In another aspect, a system includes but is not limited to a processor; a memory operably coupled to the processor; circuitry operably coupled to the processor and to the memory for detecting that a limited-use electronic mail account user has accessed a limited-use electronic mail account; circuitry operably coupled to the processor and to the memory for accepting an input commanding a disposition of an item of electronic mail received by the limited-use electronic mail account; and circuitry operably coupled to the processor and to the memory for disabling further use of the limited-use electronic mail account. In addition to the foregoing, other system aspects are described in the claims, drawings, and text forming a part of the present application.

In one or more various aspects, related systems include but are not limited to circuitry and/or programming and/or electromechanical devices and/or optical devices for effecting the herein-referenced method aspects; the circuitry and/or programming and/or electromechanical devices and/or optical devices can be virtually any combination of hardware, software, and/or firmware configured to effect the herein-referenced method aspects depending upon the design choices of the system designer skilled in the art.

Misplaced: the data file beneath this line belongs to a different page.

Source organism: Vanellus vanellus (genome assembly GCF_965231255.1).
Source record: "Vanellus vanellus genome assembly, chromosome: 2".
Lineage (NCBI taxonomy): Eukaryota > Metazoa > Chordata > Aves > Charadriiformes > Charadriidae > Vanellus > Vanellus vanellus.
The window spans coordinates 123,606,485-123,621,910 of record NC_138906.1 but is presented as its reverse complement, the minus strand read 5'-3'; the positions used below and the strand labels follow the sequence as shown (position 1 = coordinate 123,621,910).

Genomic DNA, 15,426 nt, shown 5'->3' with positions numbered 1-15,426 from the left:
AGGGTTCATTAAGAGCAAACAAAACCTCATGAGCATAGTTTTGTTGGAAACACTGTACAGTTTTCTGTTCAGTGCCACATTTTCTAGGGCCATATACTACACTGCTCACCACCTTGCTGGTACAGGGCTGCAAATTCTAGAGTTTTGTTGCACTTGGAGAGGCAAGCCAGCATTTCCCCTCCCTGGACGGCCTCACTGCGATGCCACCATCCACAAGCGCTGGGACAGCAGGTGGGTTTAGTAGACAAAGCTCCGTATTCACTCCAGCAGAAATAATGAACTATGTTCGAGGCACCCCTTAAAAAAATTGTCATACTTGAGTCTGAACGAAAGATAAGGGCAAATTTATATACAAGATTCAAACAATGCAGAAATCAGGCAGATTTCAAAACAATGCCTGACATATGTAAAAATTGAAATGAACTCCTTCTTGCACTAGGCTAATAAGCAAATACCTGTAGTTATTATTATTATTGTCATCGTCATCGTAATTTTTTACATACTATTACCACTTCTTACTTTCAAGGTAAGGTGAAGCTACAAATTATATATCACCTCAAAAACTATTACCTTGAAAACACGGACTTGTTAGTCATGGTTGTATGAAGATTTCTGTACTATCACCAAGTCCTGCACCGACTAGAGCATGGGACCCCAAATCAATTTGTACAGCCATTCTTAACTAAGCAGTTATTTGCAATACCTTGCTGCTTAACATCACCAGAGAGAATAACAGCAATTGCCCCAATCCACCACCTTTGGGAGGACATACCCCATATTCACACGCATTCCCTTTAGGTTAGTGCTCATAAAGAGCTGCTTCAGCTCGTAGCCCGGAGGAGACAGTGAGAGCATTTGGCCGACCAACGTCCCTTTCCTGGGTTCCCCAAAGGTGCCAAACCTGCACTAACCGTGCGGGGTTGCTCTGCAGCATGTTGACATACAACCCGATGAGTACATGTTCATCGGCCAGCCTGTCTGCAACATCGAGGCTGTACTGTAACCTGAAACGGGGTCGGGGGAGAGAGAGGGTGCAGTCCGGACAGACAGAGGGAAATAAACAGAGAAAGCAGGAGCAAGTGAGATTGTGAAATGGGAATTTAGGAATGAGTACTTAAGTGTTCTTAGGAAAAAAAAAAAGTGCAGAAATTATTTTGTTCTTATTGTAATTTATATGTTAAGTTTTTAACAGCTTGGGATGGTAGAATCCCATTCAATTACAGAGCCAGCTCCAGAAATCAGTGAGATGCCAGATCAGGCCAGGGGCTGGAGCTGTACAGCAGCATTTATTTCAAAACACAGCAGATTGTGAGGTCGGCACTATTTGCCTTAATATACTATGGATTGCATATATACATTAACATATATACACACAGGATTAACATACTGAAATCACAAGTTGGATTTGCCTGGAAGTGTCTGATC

In another aspect, a program product includes but is not limited to one or more instructions configurable to detect that a limited-use electronic mail account user has accessed a limited-use electronic mail account; one or more instructions configurable to accept an input commanding a disposition of an item of electronic mail received by the limited-use electronic mail account; one or more instructions configurable to disable further use of the limited-use electronic mail account; and a signal bearing medium bearing the one or more instructions configurable to detect that a limited-use electronic mail account user has accessed a limited-use electronic mail account, one or more instructions configurable to accept an input commanding a disposition of the item of electronic mail received by the limited-use electronic mail account, and one or more instructions configurable to disable further use of the limited-use electronic mail account. In addition to the foregoing, other program product aspects are described in the claims, drawings, and text forming a part of the present application.